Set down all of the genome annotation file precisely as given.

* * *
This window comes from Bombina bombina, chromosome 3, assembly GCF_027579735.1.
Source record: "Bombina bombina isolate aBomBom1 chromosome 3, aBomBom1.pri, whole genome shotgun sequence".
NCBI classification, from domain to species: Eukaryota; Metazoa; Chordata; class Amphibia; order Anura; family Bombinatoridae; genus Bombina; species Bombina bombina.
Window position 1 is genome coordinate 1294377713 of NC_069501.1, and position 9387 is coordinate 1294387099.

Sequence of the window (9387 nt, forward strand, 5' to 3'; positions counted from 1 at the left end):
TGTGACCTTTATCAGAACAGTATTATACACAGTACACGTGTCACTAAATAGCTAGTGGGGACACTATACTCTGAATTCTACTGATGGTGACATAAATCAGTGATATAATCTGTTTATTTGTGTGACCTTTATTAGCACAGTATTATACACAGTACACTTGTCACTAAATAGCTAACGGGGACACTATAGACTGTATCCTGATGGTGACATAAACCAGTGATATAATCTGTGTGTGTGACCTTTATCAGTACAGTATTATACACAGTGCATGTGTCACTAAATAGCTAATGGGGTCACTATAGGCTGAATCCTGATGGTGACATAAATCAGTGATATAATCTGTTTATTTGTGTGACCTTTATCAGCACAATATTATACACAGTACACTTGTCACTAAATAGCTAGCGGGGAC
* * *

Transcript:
This window comes from Bombina bombina, chromosome 3, assembly GCF_027579735.1.
Source record: "Bombina bombina isolate aBomBom1 chromosome 3, aBomBom1.pri, whole genome shotgun sequence".
NCBI classification, from domain to species: Eukaryota; Metazoa; Chordata; class Amphibia; order Anura; family Bombinatoridae; genus Bombina; species Bombina bombina.
Window position 1 is genome coordinate 1294377713 of NC_069501.1, and position 9387 is coordinate 1294387099.

Sequence of the window (9387 nt, forward strand, 5' to 3'; positions counted from 1 at the left end):
TGTGACCTTTATCAGAACAGTATTATACACAGTACACGTGTCACTAAATAGCTAGTGGGGACACTATACTCTGAATTCTACTGATGGTGACATAAATCAGTGATATAATCTGTTTATTTGTGTGACCTTTATTAGCACAGTATTATACACAGTACACTTGTCACTAAATAGCTAACGGGGACACTATAGACTGTATCCTGATGGTGACATAAACCAGTGATATAATCTGTGTGTGTGACCTTTATCAGTACAGTATTATACACAGTGCATGTGTCACTAAATAGCTAATGGGGTCACTATAGGCTGAATCCTGATGGTGACATAAATCAGTGATATAATCTGTTTATTTGTGTGACCTTTATCAGCACAATATTATACACAGTACACTTGTCACTAAATAGCTAGCGGGGAC